Microphase separation in polymer solutions containing surfactants
Faculty of Physics, Moscow State University, 119991, Leninskie gory, Moscow, Russia
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Revised: 11 May 2010
Accepted: 9 June 2010
Published online: 14 July 2010
A microphase separation in solutions containing a polymer and a mixture of two solvents, one of which consists of amphiphilic molecules (surfactant), is considered theoretically in the weak-segregation regime. A surfactant molecule is described as a dimer consisting of hydrophobic and polar parts. The energy gain due to the orientation of surfactant molecules can lead to the appearance of non-homogeneities in the solution, where density fluctuations cause the orientational ordering of surfactant molecules. The difference in the interaction energies of hydrophobic and polar groups of a surfactant with solvent is considered as a main reason for orienting surfactant molecules. The free energy is calculated for various morphologies (lamellar, cylindrical hexagonal, spherical particles arranged at different cubic lattices). The phase diagrams are presented. With worsening the solvent quality, the transitions from disordered to a macro-separated state at low polymer and surfactant concentrations or to a body-centered-cubic, then hexagonal, and then lamellar structure at high polymer and surfactant concentrations are predicted. The amphiphilicity degree of surfactant molecules should exceed a certain critical value to make a microstructure formation possible. The period of the lamellar microstructure decreases with increasing the surfactant and polymer concentrations.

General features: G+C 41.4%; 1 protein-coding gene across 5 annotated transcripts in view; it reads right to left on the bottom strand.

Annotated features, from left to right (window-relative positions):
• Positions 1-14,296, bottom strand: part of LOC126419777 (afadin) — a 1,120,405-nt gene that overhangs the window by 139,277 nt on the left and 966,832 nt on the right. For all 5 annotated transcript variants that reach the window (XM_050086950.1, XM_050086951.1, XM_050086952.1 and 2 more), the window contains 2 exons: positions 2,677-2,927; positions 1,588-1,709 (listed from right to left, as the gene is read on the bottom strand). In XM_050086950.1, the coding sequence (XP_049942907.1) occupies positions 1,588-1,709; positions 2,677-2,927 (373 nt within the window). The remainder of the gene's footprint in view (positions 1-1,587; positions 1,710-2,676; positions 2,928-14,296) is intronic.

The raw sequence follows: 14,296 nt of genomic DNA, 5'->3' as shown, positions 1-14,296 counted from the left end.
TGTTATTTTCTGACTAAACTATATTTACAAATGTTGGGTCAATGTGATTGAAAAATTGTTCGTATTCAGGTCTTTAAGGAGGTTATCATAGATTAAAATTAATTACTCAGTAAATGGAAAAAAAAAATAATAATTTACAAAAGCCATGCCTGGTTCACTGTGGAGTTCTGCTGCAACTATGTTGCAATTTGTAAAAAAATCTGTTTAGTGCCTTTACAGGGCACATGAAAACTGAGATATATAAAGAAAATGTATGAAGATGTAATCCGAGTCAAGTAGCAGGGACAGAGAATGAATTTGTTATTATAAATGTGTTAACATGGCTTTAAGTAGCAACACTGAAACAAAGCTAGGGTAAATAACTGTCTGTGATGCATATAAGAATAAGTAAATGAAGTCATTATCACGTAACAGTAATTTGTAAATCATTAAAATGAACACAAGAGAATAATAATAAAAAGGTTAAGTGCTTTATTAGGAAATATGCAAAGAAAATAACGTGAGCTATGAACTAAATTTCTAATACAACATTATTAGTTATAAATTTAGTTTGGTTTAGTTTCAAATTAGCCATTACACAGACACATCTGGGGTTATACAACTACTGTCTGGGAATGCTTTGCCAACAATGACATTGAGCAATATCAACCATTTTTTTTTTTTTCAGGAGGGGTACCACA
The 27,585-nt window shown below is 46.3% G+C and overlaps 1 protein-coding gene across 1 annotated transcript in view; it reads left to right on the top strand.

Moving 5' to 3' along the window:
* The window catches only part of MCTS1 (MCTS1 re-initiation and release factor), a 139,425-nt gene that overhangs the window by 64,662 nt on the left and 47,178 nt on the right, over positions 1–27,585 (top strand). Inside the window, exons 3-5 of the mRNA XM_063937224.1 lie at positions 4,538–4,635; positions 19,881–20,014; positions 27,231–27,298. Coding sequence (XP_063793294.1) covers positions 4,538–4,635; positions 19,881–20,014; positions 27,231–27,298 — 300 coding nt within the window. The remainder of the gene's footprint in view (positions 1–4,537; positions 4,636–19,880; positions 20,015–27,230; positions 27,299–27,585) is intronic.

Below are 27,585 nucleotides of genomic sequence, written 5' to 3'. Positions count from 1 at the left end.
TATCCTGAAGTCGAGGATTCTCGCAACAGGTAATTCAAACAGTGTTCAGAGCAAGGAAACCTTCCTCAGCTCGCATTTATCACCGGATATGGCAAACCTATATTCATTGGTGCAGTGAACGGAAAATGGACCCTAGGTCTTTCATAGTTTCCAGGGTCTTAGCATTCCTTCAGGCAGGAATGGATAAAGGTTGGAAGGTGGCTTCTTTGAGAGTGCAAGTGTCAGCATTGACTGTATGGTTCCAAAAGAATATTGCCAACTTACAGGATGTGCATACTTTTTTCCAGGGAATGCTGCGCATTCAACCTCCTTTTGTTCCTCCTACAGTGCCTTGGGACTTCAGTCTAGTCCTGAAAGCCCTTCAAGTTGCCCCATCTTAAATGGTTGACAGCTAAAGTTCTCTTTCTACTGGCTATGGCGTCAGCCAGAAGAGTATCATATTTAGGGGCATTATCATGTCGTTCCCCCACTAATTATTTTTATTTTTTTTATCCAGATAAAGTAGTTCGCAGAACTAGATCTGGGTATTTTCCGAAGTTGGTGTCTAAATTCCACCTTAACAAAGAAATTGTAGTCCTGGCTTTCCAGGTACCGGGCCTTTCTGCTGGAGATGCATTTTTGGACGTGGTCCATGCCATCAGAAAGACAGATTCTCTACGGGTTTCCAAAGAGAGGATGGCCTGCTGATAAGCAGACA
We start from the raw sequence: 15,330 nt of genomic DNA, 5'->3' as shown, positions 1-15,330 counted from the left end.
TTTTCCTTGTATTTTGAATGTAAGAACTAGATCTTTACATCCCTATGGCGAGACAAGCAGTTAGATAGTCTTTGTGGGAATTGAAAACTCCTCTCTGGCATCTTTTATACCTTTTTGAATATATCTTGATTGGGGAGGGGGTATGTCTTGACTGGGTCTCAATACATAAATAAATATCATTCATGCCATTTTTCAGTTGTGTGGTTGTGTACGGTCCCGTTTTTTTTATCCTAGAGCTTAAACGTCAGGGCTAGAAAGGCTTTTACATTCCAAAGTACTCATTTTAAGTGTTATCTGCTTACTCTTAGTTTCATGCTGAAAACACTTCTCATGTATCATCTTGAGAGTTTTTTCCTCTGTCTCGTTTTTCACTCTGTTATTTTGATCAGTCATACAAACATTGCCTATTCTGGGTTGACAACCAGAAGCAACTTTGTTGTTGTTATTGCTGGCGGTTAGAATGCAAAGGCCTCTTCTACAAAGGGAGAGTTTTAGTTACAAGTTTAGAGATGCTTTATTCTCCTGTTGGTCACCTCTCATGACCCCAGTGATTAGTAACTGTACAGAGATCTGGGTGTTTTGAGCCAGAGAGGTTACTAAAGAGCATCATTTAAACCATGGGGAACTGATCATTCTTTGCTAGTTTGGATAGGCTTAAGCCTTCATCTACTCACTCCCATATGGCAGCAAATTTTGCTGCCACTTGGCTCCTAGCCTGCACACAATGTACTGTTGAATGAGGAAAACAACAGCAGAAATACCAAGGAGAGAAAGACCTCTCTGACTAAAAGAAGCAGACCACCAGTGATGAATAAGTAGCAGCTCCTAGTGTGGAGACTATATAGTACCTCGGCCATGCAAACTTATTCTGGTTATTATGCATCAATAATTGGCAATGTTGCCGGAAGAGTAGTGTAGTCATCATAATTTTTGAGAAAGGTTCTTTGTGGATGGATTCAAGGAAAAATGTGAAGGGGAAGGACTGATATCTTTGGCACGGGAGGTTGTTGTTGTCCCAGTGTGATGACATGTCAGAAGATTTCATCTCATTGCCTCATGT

© EDP Sciences, SIF, Springer-Verlag Berlin Heidelberg, 2010